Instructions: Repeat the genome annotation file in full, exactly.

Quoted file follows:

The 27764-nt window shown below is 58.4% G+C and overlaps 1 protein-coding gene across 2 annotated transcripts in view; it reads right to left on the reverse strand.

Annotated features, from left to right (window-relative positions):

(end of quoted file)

The 27764-nt window shown below is 58.4% G+C and overlaps 1 protein-coding gene across 2 annotated transcripts in view; it reads right to left on the reverse strand.

Annotated features, from left to right (window-relative positions):